Mike: I mostly love the creative process and working with an environment where aesthetics is a big deal. The hardest part (I wouldn't call it worst) is to be able do deliver a unified experience for a countless number of different devices. Sometimes I just want to give up but I think web is getting better every year.
Fortune: The best part of being a software developer is the joy that comes when your code works, trust me it's heaven! I mean after a session of searching for bugs and your code works as expected, it's pure bliss, and when people also appreciate what you do, its something special to a developer.
The worst part of this job is not getting enough for what you do, personally, I've worked with a few teams, and it's sad when they give you peanuts for work you've done well.
Give to your younger self and advice that you find extremely useful, and leave us with a prediction for the future of coding in 2019!
Roy: The best advice I could have given to myself was to start sharing knowledge with other developers sooner. By learning together with others you can achieve much more, and situations, where you would get stuck, can be avoided easier. In the near future, I see frontend developer getting much more important, as applications get more and more complicated.
Aurelie: To my younger self, I would say: "Believe in you and be patient, you will learn and one day you will teach and help others. You are capable: keep trying, keep coding!" I don't know how the future will be, but I'm sure of one thing: as we learn how to automate boring stuff, new questions will be raised. We will be facing more and more challenging problems and I’m am very excited to bring solutions!
Dan: My advice to a younger self would be to always jump in at the deep end, no matter how scared you are. Don’t be afraid of learning something new also. My prediction for 2019 is that this new Development environment (Kite) coding-helper is going to be a major game-changer for developers.
Emma: Make the most out of your time. Don’t multitask. Prioritize and focus on one task at a time. To-do lists are a great way to remember everything.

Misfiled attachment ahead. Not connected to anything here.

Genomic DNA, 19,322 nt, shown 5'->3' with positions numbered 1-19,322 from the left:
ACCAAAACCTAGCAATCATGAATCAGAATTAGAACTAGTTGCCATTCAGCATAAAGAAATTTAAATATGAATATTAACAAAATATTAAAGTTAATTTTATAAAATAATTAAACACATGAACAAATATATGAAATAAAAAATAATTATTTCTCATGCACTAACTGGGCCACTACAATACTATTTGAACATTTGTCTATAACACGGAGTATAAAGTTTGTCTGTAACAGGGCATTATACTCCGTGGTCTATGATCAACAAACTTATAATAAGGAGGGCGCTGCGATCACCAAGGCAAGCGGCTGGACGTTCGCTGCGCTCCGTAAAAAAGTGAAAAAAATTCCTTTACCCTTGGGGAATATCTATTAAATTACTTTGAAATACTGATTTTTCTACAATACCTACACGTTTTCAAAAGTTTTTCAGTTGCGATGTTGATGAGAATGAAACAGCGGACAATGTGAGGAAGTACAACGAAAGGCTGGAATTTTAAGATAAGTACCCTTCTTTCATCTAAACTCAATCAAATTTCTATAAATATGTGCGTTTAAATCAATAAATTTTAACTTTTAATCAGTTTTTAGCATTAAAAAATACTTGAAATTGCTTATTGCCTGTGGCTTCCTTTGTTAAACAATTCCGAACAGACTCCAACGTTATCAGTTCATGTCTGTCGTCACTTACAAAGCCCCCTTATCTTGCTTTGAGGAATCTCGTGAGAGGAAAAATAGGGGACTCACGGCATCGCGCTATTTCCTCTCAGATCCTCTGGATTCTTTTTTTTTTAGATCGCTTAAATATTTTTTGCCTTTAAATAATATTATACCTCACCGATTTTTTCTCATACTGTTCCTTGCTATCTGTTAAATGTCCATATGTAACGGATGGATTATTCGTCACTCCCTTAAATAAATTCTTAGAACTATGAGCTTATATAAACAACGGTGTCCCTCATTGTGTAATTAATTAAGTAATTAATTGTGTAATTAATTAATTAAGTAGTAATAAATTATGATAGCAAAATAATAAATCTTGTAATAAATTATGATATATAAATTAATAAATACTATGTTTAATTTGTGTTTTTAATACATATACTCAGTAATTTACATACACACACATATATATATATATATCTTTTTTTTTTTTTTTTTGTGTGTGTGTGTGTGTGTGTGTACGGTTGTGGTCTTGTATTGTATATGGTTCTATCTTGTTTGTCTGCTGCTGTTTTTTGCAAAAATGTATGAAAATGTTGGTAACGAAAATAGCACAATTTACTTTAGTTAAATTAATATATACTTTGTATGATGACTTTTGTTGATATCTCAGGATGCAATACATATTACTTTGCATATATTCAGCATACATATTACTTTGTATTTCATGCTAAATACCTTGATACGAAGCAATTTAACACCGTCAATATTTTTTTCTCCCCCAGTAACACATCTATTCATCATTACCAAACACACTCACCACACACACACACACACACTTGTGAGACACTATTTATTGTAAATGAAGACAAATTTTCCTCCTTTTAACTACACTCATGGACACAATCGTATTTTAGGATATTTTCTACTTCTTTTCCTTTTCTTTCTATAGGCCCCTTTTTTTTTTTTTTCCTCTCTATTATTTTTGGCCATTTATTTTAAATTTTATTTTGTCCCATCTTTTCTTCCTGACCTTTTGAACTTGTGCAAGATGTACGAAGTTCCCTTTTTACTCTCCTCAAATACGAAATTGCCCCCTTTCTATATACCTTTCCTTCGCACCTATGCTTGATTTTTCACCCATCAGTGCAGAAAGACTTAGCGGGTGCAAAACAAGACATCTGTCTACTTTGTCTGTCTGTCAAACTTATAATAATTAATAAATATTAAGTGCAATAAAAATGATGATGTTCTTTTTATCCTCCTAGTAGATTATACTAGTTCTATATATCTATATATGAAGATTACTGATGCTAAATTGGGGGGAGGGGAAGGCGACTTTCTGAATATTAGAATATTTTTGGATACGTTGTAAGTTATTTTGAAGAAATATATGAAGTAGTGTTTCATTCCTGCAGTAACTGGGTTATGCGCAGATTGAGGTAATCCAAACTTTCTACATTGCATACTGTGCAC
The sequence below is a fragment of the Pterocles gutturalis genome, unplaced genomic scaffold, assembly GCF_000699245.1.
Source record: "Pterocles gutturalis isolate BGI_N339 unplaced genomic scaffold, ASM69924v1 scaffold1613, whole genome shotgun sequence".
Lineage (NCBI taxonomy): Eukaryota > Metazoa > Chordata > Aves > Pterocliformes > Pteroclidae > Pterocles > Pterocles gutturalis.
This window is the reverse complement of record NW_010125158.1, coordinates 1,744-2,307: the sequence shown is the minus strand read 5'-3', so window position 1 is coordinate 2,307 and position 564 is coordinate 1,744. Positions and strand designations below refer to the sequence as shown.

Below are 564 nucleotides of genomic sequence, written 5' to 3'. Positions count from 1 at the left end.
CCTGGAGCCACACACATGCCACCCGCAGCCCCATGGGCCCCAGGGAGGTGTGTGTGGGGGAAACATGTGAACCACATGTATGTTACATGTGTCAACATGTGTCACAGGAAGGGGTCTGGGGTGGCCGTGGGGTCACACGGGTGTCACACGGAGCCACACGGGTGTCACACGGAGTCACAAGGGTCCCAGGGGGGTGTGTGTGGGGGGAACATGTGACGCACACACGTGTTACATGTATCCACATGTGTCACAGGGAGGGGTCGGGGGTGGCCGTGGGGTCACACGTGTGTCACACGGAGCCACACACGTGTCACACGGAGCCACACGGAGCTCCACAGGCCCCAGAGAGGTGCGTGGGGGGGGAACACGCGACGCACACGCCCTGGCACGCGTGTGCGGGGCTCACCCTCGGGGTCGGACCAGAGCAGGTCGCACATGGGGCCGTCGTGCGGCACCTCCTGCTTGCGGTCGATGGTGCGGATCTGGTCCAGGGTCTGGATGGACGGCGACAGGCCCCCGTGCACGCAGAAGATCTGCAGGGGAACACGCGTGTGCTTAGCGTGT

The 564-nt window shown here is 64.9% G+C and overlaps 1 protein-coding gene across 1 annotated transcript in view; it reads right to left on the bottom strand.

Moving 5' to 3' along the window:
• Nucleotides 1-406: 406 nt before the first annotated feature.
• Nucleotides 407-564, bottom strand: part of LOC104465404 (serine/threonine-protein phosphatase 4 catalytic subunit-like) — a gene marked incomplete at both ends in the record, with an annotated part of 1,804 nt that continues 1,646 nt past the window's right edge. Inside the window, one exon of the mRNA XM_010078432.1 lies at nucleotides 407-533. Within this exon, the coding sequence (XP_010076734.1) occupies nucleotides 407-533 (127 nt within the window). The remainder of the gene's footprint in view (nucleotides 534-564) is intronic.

Aman: If I had a chance to get access to time machine even for few minutes and go back in time and leave an advice for my younger self, I would say, start as early as possible, as fast you can and build things. You get to validate your ideas only if you have something available to show to the world. Your ideas are going to suck, you will sweat over silly errors of your own, but that’s okay. Keep iterating. Iteration is an important aspect in any programming language (to look it that way).
I cannot predict the future solely on my observations and experience. If React Native interests you in any way, do look out for it. The way it is being currently revamped, I think building a mobile app is going to be more accessible and with less hassle using it. Also, there is a thing called serverless. If you are into web programming or a web developer, you have probably heard about it. If not, do not let that word go unseen.
Mohammad: Good question, I’m not sure what the future holds for coding, but all I know is whatever happens the only way is up and the possibilities are endless.
Inne: If you see failure, take a step backwards, embrace yourself and run through it.
Sean: Don’t get discouraged. The world was invented by people just like you. It seems
impenetrably complex at times, but it’s really not. Stay positive and really notice what you have around you already and what you can do with it. I think front-end development is starting to stabilize.
It’s a huge stack on its own which makes learning difficult but it should become a set of almost standards soon. Not decided on by a committee but determined by popularity, which I don’t think will swing wildly as it has in the past. Learn React, TypeScript, and Rust.
Mike: Finish this fu**ing thing before you move on to another project, the smallest crappy and finished thing is better than the best but never finished idea.
My prediction for 2019. More web developers will be using CSS grid (I hope, if you start you cannot get back).
Fortune: To my younger self, " Tech is art, so make it beautiful, use all resources you have to learn, network and build to make lives better for humanity".
In 2019, there will be a lot of breakthroughs in software development, more young people will join the software dev. industry and there will be a lot of migration of African software developers to Europe, especially Germany.
Useful references for the article
- Roy Derks: @gethackteam
- Aurelie Ambal: @Souvir
- Dan Englishby: @DanEnglishby, personal blog: CodeWall
- Emma: @EmmaWedekind, CodingCoach
- Aman:@amanhimself, Medium, Newsletter
- Mohammad: @RHJOfficial
- Inne: @inne_ria, CodingMum Community, Alumni Award, Medium
- Sean: @SeanAguinaga
- Mike Skowronek: @coderitual
- Fortune Kelechi Ikechi: @fortune_ikechi, Personal Project